Lin, J. W.-B., J. D. Neelin, and N. Zeng, 2000: "Maintenance of tropical intraseasonal variability: Impact of evaporation-wind feedback and mid-latitude storms," J. Atmos. Sci., Vol. 57, No. 17, pp. 2793-2823. © Copyright 2000 by the American Meteorological Society (AMS). Permission to place a copy of this work on this server has been provided by the AMS. The AMS does not guarantee that the copy provided here is an accurate copy of the published work.
An intraseasonal tropical oscillation with period between 20-80 days is simulated in the Neelin-Zeng Quasi-Equilibrium Tropical Circulation Model. This model is an intermediate-level atmospheric model that includes primitive equation non-linearity, radiative-convective feedbacks, a simple land model with soil moisture, and a Betts-Miller type moist convective adjustment parameterization. Vertical temperature and moisture structures in the model are based on quasi-equilibrium profiles taken from deep convective regions. The tropical intraseasonal variability is reasonably broadband. The eastward propagating 20-80 day variability is dominated by zonal wavenumber 1, shows features similar to an irregular Madden-Julian oscillation, and exhibits amplitude and phase speeds that vary both seasonally and between events. At higher wavenumbers, the model has a distinction between the low-frequency MJO-like band and the moist Kelvin wave band, similar to that found in observations. In the model, it is conjectured that this arises by interaction of the wavenumber 1 moist Kelvin wave with the zonally asymmetric basic state.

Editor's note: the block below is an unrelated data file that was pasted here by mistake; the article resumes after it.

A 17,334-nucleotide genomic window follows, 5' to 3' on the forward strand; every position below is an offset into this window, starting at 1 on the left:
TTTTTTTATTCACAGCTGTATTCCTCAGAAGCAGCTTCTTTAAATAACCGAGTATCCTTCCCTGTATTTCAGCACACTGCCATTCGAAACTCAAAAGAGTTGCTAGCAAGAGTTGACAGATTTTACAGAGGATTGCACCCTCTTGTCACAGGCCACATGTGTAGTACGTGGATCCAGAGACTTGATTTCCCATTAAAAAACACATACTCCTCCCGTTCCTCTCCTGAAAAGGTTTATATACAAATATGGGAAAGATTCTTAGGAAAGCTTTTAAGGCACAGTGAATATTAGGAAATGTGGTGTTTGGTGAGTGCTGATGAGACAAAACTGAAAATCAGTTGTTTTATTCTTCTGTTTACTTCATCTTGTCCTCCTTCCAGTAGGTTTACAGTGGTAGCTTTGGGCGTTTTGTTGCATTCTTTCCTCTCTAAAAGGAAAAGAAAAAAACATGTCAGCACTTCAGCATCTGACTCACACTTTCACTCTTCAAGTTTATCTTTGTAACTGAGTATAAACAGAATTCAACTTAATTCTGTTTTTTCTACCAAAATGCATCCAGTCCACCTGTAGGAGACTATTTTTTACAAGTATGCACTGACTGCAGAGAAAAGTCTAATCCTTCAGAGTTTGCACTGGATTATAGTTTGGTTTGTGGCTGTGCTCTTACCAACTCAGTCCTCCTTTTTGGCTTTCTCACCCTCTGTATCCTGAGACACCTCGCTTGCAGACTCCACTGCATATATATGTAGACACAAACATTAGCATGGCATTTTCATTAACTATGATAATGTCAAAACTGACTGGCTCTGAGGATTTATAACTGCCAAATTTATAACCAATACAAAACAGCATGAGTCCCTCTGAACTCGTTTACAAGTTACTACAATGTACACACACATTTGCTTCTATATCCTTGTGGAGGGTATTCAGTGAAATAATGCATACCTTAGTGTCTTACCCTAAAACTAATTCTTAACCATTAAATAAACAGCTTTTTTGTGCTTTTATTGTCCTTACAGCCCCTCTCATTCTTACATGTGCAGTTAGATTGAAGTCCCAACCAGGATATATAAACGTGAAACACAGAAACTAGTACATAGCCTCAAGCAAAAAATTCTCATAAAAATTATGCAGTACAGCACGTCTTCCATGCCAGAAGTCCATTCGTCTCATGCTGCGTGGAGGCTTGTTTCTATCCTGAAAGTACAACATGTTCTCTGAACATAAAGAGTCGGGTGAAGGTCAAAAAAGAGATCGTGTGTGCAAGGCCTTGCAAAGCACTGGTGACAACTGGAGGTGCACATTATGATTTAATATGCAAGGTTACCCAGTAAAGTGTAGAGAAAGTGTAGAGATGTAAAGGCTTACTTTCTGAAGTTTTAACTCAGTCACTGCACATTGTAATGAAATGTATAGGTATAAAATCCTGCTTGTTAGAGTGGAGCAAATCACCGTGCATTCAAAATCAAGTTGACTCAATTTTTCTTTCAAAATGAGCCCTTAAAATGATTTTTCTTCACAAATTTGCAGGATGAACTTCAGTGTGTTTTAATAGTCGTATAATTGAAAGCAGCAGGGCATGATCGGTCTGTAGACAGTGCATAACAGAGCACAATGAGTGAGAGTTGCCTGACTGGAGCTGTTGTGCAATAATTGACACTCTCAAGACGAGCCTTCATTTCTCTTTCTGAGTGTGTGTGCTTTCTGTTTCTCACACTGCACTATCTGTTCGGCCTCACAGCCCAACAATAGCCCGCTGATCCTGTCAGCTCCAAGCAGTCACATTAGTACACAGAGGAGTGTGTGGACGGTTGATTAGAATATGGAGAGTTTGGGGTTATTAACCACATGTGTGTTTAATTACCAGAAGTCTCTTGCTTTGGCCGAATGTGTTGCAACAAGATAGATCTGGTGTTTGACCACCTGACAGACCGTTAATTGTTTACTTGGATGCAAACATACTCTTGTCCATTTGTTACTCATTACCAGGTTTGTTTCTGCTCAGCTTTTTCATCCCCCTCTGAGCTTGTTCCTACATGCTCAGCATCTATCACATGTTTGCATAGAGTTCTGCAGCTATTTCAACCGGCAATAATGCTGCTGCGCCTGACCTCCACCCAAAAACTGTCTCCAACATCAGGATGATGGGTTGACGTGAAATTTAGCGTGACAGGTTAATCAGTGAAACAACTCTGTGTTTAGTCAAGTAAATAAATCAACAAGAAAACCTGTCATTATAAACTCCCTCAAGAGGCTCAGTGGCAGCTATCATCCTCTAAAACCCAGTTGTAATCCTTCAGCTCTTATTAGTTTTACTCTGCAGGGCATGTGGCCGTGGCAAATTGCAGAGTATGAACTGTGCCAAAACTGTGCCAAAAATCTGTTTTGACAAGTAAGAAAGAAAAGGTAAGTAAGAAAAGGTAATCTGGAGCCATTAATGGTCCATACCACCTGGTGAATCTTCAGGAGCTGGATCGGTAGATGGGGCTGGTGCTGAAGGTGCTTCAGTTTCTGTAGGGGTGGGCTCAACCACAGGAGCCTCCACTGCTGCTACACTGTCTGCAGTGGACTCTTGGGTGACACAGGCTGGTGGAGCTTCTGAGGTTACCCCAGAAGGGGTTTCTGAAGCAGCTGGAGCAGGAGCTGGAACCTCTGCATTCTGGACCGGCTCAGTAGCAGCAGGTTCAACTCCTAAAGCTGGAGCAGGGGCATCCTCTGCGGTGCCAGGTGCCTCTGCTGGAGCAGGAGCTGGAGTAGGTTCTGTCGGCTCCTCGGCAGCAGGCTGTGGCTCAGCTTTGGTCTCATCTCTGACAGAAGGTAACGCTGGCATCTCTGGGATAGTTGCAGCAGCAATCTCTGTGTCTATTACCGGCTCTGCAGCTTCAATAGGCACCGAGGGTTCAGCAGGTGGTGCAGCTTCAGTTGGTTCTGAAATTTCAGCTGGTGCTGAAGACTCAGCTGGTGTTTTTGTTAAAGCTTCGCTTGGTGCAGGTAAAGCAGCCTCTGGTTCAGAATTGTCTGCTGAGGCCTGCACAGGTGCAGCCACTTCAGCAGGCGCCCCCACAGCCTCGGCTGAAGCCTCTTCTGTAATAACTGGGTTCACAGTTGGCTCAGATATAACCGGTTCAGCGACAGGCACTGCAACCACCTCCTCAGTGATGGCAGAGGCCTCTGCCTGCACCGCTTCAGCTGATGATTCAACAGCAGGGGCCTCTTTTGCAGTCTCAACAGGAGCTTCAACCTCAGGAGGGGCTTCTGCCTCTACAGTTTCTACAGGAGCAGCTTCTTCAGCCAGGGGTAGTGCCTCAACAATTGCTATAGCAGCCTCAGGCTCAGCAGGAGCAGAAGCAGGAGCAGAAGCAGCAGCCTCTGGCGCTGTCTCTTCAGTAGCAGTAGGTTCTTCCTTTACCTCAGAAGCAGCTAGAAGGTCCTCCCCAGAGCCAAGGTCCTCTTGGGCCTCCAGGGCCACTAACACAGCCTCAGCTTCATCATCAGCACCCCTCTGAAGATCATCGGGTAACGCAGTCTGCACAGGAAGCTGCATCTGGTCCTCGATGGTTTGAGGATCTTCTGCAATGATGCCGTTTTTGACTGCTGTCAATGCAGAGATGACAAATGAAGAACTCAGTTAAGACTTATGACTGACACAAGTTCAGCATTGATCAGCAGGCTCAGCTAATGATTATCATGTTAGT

Experiments using climatological sea surface temperature forcing are conducted using this model to examine the effects of evaporation-wind feedback and extratropical excitation on the maintenance of intraseasonal variability, with particular attention to the low wavenumber mode in the 20-80 day band. These experiments indicate that evaporation-wind feedback partially organizes this intraseasonal variability by reducing damping, but is not by itself sufficient to sustain this oscillation for the most realistic parameters. Excitation by extratropical variability is a major source of energy for the intraseasonal variability in this model. When mid-latitude storms are suppressed, tropical intraseasonal variability is nearly eliminated. However, the eastward propagating intraseasonal signal appears most clearly when mid-latitude excitation is aided by the evaporation-wind feedback.